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After some time spent therein, the President resumed the chair, and Mr. Arkell, from said committee, reported in favor of the passage of the first-named bill, which report was agreed to, and the same ordered engrossed for a third reading.

Mr. Arkell, from the same committee, reported in favor of the passage of the second-named bill, with amendments, which report was agreed to, and the same ordered engrossed for a third reading

Mr. Arkell, from the same committee, reported progress on the lastnamed bill, and asked and obtained leave to sit again.

The Senate again resolved itself into a committee of the whole, and proceeded to the consideration of general orders, being the bills entitled as follows:

"An act to amend section 15 of title 9 of chapter 519 of the Laws of 1870."

"An act to amend an act entitled 'An act to further amend chapter 19 of the Laws of 1858, entitled An act to incorporate the Long Island College Hospital of the city of Brooklyn,' and the acts amendatory thereof, passed April 30, 1864, and April 1, 1879."

"An act making an appropriation for certain contingent expenses of the Legislature.'

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After some time spent therein, the President resumed the chair, and Mr. Low, from said committee, reported in favor of the passage of the first-named bill, with amendments, which report was agreed to, and the same ordered engrossed for a third reading.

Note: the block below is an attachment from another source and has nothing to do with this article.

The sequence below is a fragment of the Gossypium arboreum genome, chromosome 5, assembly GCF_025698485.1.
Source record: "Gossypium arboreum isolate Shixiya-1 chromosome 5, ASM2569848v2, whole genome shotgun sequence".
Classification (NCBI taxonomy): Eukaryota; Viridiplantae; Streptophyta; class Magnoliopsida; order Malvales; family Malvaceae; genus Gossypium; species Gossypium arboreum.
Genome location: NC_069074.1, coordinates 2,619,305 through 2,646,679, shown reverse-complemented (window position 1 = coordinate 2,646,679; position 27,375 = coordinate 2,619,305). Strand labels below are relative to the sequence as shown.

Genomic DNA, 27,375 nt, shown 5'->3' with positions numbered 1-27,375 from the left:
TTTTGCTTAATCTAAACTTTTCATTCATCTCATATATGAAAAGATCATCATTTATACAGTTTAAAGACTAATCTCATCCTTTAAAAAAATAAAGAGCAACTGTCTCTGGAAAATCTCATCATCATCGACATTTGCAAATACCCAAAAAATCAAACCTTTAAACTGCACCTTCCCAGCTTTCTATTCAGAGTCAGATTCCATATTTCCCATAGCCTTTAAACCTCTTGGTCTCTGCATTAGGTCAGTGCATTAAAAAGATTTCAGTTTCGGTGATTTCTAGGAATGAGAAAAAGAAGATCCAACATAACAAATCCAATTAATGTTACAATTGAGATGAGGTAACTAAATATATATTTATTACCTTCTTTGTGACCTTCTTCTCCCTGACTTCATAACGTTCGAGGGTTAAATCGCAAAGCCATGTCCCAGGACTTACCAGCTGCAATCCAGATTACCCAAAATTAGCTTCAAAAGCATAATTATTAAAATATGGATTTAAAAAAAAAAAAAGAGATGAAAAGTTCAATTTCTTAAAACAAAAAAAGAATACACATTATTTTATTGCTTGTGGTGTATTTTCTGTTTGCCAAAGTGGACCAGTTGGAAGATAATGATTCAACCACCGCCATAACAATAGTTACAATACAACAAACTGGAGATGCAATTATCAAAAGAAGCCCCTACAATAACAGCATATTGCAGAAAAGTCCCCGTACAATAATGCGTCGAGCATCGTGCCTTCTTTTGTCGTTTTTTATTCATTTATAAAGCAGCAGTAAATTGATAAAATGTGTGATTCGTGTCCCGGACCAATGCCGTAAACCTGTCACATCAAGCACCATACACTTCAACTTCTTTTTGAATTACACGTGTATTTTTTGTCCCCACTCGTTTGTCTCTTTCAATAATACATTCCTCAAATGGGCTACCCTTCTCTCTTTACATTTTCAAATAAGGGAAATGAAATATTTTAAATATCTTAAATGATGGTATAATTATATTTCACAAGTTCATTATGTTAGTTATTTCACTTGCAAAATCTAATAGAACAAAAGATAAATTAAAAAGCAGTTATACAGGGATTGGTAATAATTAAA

Mr. Low, from the same committee, reported in favor of the passage of the second-named bill, which report was agreed to, and the same ordered engrossed for a third reading.

Mr. Low, from the same committee, reported progress on the lastnamed bill, and asked and obtained leave to sit again.

The Senate again resolved itself into a committee of the whole, and proceeded to the consideration of general orders, being the bills entitled as follows:

"An act to amend chapter 410 of the Laws of 1882, entitled 'An act to consolidate into one act and declare the special and local laws affecting public interests in the city of New York.""

"An act to amend the Code of Criminal Procedure."

"An act to amend chapter 463 of the Laws of 1880, entitled 'An act to amend chapter 604 of the Laws of 1875, entitled An act to protect the shores and bay of New York and the seaside resorts near New York city, and to prevent the deposit of carrion, offal, dead animals, bedding, or any putrid, offensive, decaying or refuse vegetable or animal matter, or any garbage or sweepings taken from the streets of any city into the North and East rivers or in the bay of New York or Raritan bay, within the jurisdiction of the State of New York, or in the waters of Jamaica bay, or in the waters of the Atlantic ocean within three miles of Rockaway beach or Far Rockaway or Coney Island, or within less than one mile beyond the outer bar,' and to amend section 4 of the said chapter 604 of the Laws of 1875."

After some time spent therein, the President resumed the chair, and Mr. Kiernan, from said committee, reported progress on the firstnamed bill, and asked leave to sit again.

Mr. Murphy moved that the committee of the whole be discharged from the further consideration of said bill, and that the same be ordered engrossed for a third reading.

The President put the question whether the Senate would agree to said motion, and it was decided in the affirmative.

Mr. Kiernan, from the same committee, reported in favor of the passage of the second-named bill, which report was agreed to, and the same ordered engrossed for a third reading.

Mr. Kiernan, from the same committee, reported progress on the last-named bill, and asked leave to sit again.